quote:
Originally posted by Lyrhawn:
Problems don't go away just because you ignore them, and while I'm a big believer in personal responsibility, American simply isn't a place anymore where hard work grants you a Horatio Alger success story.

It can't, or it doesn't guarantee it?
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Lyrhawn
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quote:
So, are we still doing that? Or are all of the current problems a result of the accumulated previous injustices? I mean, are we still subtly changing the way we oppress them?
That's an interesting question. I wouldn't hazard a guess. For the purposes of what we're discussing, it doesn't really matter though, does it? The fact is that systemic inequalities still exist as a result of our past actions.

quote:
Have you genuinely not seen any conservative arguments that the fault of the financial collapse lies in great part with government intervention into the mortgage market (freddie, fannie, etc), that the banks shouldn't have been bailed out, and generally that while some Wall Street firms engaged in bad practices the fundamental flaw lies with the government? If you are aware of this argument... do you believe that no conservative honestly believes it, and they actually know that it's primarily Wall Street's fault and the government could have prevented it if only they had total control of the financial sector?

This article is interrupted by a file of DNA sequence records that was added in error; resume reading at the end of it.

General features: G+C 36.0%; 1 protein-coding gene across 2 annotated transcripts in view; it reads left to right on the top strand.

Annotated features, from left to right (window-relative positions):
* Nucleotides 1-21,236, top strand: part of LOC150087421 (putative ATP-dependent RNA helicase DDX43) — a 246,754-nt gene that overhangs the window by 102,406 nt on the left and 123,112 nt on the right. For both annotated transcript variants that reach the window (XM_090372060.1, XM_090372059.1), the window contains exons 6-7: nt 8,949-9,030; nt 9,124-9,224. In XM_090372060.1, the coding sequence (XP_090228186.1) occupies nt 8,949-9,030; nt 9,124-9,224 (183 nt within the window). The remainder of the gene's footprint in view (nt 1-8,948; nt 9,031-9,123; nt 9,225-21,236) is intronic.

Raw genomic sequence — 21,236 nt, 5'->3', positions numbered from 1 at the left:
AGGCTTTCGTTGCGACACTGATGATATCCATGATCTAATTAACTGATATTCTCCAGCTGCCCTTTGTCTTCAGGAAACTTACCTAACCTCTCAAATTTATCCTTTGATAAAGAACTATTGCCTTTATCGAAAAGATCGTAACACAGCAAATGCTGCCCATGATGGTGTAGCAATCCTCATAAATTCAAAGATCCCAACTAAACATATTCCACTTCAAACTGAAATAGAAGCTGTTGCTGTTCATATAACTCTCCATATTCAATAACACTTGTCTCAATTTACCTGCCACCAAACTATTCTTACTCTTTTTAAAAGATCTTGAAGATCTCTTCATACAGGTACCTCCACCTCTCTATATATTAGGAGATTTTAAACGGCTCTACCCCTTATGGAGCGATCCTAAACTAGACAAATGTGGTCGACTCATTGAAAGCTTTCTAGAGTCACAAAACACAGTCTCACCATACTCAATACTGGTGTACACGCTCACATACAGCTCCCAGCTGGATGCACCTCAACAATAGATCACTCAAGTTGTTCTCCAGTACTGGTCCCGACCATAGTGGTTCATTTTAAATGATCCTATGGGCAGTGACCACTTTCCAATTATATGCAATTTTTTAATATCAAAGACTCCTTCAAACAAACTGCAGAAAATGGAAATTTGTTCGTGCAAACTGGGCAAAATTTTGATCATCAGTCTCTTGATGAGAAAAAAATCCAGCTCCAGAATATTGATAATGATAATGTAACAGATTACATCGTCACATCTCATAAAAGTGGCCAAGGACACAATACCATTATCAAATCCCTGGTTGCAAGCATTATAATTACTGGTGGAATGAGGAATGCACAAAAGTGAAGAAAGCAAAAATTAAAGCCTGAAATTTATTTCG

Because if you've heard this, and accept that conservatives think it is accurate, and your only beef with it is that you think it is factually inaccurate... well, that's fine, but then conservatives aren't "forgetting" anything, right? They're just disagreeing with you about the causes.

Sure I've seen it. I don't at all think they all think that's accurate. They only started to sing that tune after the Tea Party achieved power and being anti-bail out was the cool thing to do. Senate Republicans voted for TARP by a two to one margin, and it was almost even in the House. And yes, I'm sure many of them have tried to foist off blame on Democrats, as many of them attempted to blame the whole thing on Clinton-era Democrats pushing changes in Fannie and Freddie, but it's crap. I don't believe they really think that. I think they know precisely what went wrong, but it's bad politics for their cronies, and they want to keep Wall Street deregulated, which is why they tried their hardest to stop Democrats from real regulatory reform of the banking industry in the wake of the collapse. It's revisionist history.

quote:
It can't, or it doesn't guarantee it?
It never guaranteed it regardless. It guaranteed it IF you WORKED for it back when jobs were plentiful, but today even back breaking farm labor jobs can't raise a family above the poverty line.

Getting a good job by and large depends on education, which a big group of people in this country do not have access to, either for financial or geographic reasons. Or it requires start-up capital, if you want to take the entrepreneurial route, and that also requires resources that are limited by geography or financial status. It locks them in a cycle of poverty that requires an active effort to break.